Numerous US airlines have reduced schedules as thousands of workers call in sick, leading to flight cancellations and delays across the nation for a fourth straight week.

Since before the end-of-year holiday travel crunch, US airlines have been contending with the rapid spread of the more-contagious Omicron variant of Covid-19. As a result, they have struggled to staff flights, leaving thousands of customers stranded. Winter storms have also played a role in throwing carriers’ schedules off.

“We have about 3,000 employees who are currently positive for Covid,” United Airlines chief executive Scott Kirby wrote in an 11 January note to staff. “In one day alone at Newark, nearly one-third of our workforce called out sick.”

Newark Liberty International airport is one of United’s major East Coast hubs. 


Source: United Airlines

United required all employees be vaccinated against coronavirus

United is “reducing our near-term schedules to make sure we have the staffing and resources”, Kirby adds.

Last summer, Chicago-based United became first US carrier to mandate vaccination for all staff. The company achieved a high rate of vaccination, and last month said it terminated about 200 employees who chose not to follow the company’s policy.

“Since our vaccine policy went into effect, the hospitalisation rate among our employees has been 100x lower than the general population in the US,” Kirby says. “Prior to our vaccine requirement, tragically, more than one United employee on average per week was dying from Covid.”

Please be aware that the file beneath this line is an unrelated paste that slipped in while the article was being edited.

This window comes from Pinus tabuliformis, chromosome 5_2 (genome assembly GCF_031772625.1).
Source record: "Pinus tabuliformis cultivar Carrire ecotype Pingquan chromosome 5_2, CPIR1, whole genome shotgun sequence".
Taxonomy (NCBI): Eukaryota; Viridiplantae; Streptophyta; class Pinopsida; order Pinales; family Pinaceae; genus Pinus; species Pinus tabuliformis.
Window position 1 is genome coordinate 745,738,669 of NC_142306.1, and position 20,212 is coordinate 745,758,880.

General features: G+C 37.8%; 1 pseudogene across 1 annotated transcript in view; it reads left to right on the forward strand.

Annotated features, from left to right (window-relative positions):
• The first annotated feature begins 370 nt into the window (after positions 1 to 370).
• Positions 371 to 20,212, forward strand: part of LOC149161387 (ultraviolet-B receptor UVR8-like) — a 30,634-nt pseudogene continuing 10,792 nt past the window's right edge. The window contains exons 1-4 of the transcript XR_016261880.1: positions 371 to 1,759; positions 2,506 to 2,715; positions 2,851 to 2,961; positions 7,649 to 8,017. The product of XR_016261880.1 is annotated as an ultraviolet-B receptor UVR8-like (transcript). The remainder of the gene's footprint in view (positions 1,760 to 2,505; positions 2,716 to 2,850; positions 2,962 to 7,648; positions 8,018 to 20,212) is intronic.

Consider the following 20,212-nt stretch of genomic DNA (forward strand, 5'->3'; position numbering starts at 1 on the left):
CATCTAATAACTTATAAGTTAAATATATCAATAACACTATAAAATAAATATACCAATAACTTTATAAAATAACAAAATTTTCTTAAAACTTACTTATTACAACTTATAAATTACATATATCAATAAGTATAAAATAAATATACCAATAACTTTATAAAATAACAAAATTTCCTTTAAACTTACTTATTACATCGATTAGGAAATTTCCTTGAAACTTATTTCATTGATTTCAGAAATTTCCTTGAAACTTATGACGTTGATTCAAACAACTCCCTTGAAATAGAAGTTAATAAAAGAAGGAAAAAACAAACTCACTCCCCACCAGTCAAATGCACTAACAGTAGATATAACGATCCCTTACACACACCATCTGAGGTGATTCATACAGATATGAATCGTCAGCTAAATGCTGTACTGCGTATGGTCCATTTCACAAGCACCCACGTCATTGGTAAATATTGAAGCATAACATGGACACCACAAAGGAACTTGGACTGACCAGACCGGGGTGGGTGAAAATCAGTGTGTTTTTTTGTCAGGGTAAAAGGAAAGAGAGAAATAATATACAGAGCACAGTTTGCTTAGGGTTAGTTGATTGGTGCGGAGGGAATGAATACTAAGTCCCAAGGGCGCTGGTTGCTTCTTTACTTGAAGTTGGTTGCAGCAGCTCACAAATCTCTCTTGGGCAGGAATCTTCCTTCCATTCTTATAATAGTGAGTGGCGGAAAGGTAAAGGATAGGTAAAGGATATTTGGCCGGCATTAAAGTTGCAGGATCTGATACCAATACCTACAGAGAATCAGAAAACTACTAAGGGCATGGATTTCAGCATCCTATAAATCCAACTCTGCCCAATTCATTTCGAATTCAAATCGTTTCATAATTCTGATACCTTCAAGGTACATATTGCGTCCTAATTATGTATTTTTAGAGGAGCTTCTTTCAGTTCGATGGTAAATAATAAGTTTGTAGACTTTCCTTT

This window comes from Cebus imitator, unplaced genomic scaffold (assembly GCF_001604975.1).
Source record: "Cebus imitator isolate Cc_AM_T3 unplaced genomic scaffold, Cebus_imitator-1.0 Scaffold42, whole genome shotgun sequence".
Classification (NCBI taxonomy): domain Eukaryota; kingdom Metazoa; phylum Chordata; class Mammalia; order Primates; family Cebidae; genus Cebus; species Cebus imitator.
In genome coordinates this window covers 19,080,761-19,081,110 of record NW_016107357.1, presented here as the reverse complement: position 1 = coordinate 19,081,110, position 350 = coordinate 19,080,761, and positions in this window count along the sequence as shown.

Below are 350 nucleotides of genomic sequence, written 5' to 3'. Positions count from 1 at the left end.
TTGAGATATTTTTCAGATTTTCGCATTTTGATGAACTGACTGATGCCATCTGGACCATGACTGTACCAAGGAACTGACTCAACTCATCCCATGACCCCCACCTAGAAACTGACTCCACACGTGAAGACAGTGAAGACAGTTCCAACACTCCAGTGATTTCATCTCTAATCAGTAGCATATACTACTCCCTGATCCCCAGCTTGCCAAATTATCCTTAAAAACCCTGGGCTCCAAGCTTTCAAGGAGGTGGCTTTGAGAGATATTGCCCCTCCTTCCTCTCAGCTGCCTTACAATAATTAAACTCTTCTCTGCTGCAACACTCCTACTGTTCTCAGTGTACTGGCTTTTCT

Last week, Alaska Airlines said it would cancel 10% of its schedule through the end of January because of increased illness among workers. The variant “impacted our ability to operate our airline reliably,” the airline wrote in a blog post on 6 January.

“We’ve decided to reduce departures by about 10% through the end of January. This will give us the flexibility and capacity needed to reset while continued flexible travel policies enable guests to adjust their plans accordingly,” Alaska added.

Delta Air Lines, American Airlines, Southwest Airlines, and JetBlue Airways also had issues in the past weeks, forcing them to cancel or delay thousands of flights.

According to flight tracking website, Southwest already cancelled 138 flights scheduled for today, and cancelled 204 flights yesterday. The airline says its situation is improving. “We are putting the wider staffing challenges and severe weather conditions of the past week and weekend further behind us”, it adds.

American, Delta and JetBlue did not immediately respond to requests for comment.

According to a 10 January report from Deutsche Bank, numerous airlines have had to “reset” schedules. That said, January and February tend to be among the least-busy months for most carriers.

“This past week we observed capacity reductions for the month of January from no less than seven airlines as the industry made every effort to catch-up from inclement weather and staffing shortages in order to stabilise operations,” the report says. “Delays and cancellations are starting to slowly recover, but even as of [8 January] we were still seeing double-digit cancellations from several carriers, particularly the regional airlines.”

Cancellation rates are 12% for Air Wisconsin, 13% for CommutAir, 18% for GoJet and 15% for Mesa, Deutsche’s report says. It notes regional carriers ”typically cancel their flights to make room for their major partners’ flights”.